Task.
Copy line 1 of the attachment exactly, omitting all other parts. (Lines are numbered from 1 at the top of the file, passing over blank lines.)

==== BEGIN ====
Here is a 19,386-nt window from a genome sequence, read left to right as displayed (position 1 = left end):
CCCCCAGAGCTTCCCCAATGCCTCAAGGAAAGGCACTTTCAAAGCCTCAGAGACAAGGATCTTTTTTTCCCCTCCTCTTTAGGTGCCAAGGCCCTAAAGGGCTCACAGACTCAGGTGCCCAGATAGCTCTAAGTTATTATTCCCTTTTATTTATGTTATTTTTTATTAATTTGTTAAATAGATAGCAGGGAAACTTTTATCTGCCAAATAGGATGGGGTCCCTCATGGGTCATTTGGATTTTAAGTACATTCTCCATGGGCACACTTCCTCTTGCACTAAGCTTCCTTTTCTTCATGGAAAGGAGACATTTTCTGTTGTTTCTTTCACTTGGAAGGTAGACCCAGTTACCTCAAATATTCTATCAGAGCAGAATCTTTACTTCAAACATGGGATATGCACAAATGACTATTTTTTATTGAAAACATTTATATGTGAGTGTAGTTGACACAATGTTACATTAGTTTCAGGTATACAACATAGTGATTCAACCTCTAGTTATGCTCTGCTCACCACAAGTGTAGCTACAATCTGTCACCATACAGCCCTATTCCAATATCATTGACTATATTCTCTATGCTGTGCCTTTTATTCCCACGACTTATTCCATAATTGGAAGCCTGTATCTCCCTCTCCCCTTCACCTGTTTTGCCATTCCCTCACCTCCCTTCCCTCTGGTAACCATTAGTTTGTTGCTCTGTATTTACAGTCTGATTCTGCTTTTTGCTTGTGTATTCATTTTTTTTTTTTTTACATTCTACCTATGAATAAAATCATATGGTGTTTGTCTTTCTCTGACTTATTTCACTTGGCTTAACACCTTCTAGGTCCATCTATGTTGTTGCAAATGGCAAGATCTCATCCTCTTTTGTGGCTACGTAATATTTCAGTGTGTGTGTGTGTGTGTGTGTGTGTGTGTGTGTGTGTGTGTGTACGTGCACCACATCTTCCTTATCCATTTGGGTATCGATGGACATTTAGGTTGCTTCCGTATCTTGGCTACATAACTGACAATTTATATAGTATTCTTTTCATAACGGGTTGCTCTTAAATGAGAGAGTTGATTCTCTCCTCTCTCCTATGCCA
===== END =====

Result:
Here is a 19,386-nt window from a genome sequence, read left to right as displayed (position 1 = left end):